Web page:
Here’s good news! In the spirit that even good work can get better with revision, we’ve revised Writing Reviser.
We think you'll be especially excited about a couple of new features to help students revise words and expressions in ways that will make their sentences more varied and powerful.
Draw on more words in your toolbox.
We now highlight all cases of word recurrence—words appearing more than once in a sentence or in two successive sentences.
One way students can ensure variety in their writing is by paying attention to how often they use the same words in close proximity. Including a word, say, five times in an essay may be fine. However, using that word repeatedly in the span of one or two sentences can make writing seem lazy or uninspired.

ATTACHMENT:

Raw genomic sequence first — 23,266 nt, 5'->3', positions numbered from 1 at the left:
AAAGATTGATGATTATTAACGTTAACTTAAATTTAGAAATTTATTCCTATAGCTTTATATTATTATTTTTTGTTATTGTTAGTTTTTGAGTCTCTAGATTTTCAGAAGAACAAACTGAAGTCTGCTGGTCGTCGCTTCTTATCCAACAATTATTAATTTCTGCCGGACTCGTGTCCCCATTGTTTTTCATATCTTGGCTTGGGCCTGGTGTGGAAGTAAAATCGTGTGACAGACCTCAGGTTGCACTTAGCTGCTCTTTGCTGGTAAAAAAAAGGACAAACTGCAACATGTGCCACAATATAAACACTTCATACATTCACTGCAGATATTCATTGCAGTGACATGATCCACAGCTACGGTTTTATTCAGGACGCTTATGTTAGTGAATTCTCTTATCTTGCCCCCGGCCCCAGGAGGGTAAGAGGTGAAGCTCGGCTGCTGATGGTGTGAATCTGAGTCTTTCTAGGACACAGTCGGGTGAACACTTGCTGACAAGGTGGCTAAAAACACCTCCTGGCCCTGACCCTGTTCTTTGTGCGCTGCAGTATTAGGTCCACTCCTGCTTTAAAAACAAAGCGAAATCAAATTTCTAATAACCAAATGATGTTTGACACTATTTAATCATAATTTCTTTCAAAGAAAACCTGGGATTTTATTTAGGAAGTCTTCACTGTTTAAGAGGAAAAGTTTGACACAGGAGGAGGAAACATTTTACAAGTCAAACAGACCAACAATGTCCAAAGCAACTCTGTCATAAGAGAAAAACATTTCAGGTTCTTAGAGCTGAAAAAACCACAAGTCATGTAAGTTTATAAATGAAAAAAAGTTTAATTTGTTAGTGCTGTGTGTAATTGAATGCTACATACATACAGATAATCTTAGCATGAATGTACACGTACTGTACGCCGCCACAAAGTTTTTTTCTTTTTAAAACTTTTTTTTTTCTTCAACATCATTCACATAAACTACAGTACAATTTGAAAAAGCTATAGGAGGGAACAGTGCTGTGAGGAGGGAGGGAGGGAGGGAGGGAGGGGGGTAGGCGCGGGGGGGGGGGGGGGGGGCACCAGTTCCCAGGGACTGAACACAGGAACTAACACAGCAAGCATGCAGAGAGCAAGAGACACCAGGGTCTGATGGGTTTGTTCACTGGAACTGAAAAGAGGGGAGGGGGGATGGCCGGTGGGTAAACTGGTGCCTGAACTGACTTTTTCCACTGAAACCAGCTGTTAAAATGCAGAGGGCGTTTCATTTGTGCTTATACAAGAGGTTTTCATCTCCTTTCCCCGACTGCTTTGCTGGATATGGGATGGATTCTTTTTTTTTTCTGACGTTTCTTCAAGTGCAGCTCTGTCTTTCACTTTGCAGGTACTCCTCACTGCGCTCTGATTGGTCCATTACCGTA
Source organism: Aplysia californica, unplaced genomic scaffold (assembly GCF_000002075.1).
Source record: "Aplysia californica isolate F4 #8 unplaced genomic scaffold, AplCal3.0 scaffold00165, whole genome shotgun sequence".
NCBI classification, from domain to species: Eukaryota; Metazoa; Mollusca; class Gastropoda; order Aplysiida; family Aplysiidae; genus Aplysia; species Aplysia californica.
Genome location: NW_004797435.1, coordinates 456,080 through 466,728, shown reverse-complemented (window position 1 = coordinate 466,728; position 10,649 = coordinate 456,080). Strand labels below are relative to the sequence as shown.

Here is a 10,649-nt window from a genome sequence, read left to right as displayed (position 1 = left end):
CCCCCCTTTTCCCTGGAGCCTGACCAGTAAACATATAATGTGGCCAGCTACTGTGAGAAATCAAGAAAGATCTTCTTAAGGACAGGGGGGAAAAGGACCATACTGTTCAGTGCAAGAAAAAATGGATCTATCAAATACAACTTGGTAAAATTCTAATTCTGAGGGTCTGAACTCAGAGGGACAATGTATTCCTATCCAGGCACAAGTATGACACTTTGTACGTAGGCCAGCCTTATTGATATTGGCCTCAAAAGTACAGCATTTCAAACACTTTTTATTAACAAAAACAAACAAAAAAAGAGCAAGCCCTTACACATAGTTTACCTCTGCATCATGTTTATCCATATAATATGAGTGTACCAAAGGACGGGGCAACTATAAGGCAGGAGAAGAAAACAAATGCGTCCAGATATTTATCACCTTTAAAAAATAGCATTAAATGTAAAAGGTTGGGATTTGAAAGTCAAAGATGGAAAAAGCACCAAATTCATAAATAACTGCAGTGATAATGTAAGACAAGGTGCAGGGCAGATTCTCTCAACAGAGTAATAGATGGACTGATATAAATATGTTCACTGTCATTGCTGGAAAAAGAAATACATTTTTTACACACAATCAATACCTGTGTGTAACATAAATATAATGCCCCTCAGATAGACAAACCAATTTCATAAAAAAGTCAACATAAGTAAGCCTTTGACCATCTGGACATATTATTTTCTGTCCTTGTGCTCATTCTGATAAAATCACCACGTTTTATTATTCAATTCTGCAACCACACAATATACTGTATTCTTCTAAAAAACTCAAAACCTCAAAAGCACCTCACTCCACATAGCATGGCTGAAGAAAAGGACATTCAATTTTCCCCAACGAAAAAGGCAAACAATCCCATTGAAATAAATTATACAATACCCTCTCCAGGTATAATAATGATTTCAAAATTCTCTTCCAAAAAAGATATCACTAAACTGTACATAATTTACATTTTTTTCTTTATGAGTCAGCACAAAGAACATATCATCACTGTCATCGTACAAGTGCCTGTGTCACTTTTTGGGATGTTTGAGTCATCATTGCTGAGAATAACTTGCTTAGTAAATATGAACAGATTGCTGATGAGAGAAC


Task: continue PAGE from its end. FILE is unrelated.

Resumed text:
Lazy: On sunny days, my cat Percy loves to find a sunny spot in the foyer to relax. If the day isn’t sunny, he’ll just hop on my sofa for his nap.
Better: My cat Percy loves to find a sunny spot in the foyer to relax. If the day is cloudy, he’ll just hop on my sofa for his nap.
Vary the nouns and pronouns you use as subjects.
We identify repeated subjects— noun or pronoun subjects repeated in successive sentences. Because every sentence has at least one noun or pronoun subject, writers sometimes inadvertently (and tediously) use the same word as a subject in successive sentences.
Repetitive: Mimi can speak Spanish and German. When Mimi speaks Spanish, she talks very fast.
Better: Mimi can speak Spanish and German, but she talks faster in Spanish.
Writing Reviser was not built to be a punitive revision tool; it does not search for and highlight mistakes in student essays. Instead, it provides feedback that helps students write with more power and precision.
Look for more additions to Writing Reviser in the coming months!